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A message from Superintendent Al Albano on Panhandling

In the last few months, police have received questions from council members and citizens regarding panhandling at Burlington intersections. Here is the response from Superintendent Al Albano of the Halton Regional Police Service. Further questions on this matter can be directed to Supt. Albano:

“Panhandling is a difficult issue to address and it is definitely becoming more prevalent.  I can’t say with certainty why this is increasing, but an educated guess would be because they are getting money from Burlington residents. 

I spoke to two panhandlers in August of 2017 at Guelph Line and Fairview.  I had first watched these two individuals for a short period of time and they did not go on the road to solicit, just to accept money.  They solicited from the median.  They were also well versed in the law and knew they hadn’t breached it.  They advised me that they work until they make $100.00 each and that usually takes them about an hour and a half.  I was shocked at how fast they made that much money.  I can also see why they would never leave Burlington and why more will come.  I did ask them if I could refer them to any social service agencies and they politely declined.  They said they were better off with the $100.00 each, which paid for a room for the night, food and cigarettes. 

As for enforcement, the City of Burlington does not have a specific by-law to address this, but there is however Provincial legislation (Safe Streets Act).  I have included a link to the statute below.  The problem that police have with this legislation is that the offences are very clearly defined.  For most panhandlers at intersections, they must being performing one of two actions to be charged.  The first is that they must be soliciting in an aggressive manner and the legislation outlines specific examples.  Simply standing at an intersection with a sign does not apply.  The other action is characterized as solicitation of a captive audience.  This includes while on a roadway to solicit persons stopped in a vehicle.  The important phrase here is “while on a roadway”.    Roadway in this statute means the same as the definition in the Highway Traffic Act.  That means that a roadway is the travelled portion of the highway and does not include the shoulder, curb or median.  The only time the panhandlers go onto the road is to collect funds, not solicit.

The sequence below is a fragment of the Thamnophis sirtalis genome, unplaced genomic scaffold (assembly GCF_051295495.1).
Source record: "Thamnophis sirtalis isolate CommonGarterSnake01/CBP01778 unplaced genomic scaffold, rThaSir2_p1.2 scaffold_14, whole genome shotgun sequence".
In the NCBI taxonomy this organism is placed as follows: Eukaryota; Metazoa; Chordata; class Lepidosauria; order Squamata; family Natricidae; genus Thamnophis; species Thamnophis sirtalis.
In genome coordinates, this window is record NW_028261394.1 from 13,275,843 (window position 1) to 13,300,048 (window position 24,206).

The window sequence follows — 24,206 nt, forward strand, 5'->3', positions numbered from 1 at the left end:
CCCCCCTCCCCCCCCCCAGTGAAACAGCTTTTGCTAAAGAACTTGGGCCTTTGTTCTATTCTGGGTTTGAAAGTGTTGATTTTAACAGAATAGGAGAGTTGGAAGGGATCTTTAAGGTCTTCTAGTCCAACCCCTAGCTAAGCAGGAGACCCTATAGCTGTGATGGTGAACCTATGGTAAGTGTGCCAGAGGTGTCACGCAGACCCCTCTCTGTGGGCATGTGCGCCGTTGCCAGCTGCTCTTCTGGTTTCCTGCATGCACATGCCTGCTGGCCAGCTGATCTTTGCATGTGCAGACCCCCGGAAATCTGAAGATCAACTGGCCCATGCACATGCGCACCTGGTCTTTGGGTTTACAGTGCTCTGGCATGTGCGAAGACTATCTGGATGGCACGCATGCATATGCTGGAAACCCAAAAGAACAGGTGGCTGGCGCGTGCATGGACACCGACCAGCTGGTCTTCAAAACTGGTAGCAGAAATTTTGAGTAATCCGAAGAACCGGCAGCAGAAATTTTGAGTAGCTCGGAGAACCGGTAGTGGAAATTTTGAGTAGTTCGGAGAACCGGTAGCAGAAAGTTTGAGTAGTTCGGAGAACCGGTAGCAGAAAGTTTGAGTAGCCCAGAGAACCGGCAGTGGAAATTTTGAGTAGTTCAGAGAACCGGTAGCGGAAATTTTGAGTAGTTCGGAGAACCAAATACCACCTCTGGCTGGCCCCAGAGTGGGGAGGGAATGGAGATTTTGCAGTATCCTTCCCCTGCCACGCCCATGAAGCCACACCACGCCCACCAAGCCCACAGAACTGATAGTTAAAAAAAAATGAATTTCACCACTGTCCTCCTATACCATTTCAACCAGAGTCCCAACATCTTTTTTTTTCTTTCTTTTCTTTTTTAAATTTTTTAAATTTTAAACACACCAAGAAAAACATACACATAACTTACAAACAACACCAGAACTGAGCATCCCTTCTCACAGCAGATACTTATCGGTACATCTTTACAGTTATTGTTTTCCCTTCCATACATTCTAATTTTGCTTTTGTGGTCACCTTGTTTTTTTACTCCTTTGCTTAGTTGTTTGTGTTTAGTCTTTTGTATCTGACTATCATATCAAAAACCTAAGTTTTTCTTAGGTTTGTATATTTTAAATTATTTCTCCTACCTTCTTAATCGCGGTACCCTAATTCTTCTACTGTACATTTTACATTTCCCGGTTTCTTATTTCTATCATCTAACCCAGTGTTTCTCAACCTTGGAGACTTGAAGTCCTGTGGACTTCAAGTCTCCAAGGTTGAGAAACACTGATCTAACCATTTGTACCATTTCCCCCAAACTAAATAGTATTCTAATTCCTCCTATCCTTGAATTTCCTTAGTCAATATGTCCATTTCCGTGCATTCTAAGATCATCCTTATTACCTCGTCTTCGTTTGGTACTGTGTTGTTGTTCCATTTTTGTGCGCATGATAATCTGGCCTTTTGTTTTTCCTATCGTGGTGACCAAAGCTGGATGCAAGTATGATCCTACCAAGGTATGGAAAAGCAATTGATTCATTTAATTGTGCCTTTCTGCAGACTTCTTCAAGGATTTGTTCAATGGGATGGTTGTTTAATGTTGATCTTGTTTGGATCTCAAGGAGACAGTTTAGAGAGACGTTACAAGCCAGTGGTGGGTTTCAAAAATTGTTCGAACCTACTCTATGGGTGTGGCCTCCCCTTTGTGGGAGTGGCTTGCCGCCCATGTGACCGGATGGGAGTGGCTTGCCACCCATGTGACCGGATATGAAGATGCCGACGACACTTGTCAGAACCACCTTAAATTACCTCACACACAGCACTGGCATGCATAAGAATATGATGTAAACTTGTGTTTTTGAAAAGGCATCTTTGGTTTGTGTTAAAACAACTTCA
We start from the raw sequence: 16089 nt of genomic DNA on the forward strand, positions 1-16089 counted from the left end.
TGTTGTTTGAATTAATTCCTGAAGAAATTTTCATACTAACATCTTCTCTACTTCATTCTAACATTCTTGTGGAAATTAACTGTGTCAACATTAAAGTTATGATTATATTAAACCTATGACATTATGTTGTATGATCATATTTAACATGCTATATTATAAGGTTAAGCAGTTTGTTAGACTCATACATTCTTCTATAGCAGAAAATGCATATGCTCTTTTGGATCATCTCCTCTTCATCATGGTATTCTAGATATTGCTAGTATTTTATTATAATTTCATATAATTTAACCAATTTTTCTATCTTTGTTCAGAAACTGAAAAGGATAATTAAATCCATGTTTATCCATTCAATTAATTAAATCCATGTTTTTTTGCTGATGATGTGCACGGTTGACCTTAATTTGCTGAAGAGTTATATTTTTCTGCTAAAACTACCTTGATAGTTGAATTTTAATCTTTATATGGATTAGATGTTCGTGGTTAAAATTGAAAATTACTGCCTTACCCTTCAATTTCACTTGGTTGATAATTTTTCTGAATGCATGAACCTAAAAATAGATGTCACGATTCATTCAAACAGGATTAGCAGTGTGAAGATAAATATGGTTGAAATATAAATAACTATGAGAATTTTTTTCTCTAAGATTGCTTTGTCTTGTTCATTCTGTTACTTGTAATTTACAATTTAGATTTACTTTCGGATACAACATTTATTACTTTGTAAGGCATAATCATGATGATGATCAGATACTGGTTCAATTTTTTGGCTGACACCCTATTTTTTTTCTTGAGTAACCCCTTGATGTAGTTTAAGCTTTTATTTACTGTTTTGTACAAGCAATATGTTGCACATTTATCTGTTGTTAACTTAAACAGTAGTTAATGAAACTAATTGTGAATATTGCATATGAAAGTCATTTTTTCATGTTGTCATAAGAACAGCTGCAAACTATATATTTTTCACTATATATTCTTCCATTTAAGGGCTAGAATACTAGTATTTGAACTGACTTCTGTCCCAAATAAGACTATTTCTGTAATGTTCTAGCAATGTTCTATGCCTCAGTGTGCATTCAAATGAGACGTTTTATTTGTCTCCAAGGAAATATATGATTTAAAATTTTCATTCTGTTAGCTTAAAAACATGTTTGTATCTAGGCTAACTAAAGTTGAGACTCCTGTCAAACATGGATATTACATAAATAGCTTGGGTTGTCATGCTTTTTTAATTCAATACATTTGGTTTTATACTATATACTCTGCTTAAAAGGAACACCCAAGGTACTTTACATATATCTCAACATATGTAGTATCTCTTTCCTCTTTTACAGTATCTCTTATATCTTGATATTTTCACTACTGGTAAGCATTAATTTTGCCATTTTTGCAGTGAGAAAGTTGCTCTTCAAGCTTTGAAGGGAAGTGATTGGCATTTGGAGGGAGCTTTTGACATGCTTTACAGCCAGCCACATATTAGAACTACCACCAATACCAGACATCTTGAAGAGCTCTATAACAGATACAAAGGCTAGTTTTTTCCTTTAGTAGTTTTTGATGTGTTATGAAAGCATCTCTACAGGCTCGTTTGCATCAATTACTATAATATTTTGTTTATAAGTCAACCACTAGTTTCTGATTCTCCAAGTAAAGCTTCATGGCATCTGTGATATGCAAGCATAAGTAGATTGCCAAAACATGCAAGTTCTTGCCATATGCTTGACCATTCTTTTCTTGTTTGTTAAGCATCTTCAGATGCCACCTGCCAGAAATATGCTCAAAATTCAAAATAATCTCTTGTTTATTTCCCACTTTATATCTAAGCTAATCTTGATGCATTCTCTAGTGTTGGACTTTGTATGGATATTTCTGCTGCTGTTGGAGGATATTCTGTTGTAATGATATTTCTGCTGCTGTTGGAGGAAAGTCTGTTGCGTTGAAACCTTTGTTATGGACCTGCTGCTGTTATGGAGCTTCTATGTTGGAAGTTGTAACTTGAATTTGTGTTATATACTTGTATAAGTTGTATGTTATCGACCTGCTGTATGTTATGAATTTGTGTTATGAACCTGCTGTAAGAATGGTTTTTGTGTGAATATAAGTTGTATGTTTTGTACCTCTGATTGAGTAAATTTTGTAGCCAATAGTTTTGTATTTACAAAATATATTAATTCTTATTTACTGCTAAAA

I agree that this could potentially be a traffic hazard but other than complaints from citizens that it may cause an accident, we have no evidence (collisions or injuries) to date, which would provide confirmation that these activities are hazardous.”

Safe Streets Act

Superintendent Al Albano
#3 District
Halton Regional Police Service
3800 Constable Henshaw Blvd, Burlington, ON L7M 3Y2
905-825-4747 ext. 2300

al.albano@haltonpolice.ca

Written by Marianne Meed Ward

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38 Comments

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  1. Simple math. $100 a day for 30 days of a month is $3,000. Tax free. I don’t earn that much working. I believe the answer is to stop giving them money?

  2. Last Fall I saw man who was going from customer to customer coming out of a small shopping mall , asking for money so he could catch a bus . Ignoring him, got in my car and watch as he continued to approach people . I found this disturbing , here in Burlington. We seem to be getting people coming in from out of town , creating this unsafe feeling in the local community .

  3. It just goes to show that they prefer this life style no responsibility’s no commitment. They always want the easy way. I’ve offered these guys work and they won’t take it… I have no remorse for the these people. I came to this province with tens of thousands in debt I worked hard to get square and make a business for my family..

    • This would have to start by honest work.. ok the bloody hwy exits and entry ramps here in burlington are disgusting all over the gta!! they are not cleaned on a regular basis and why should municipalities cough it up… maybe we can start there… that’s where they pan handle any way !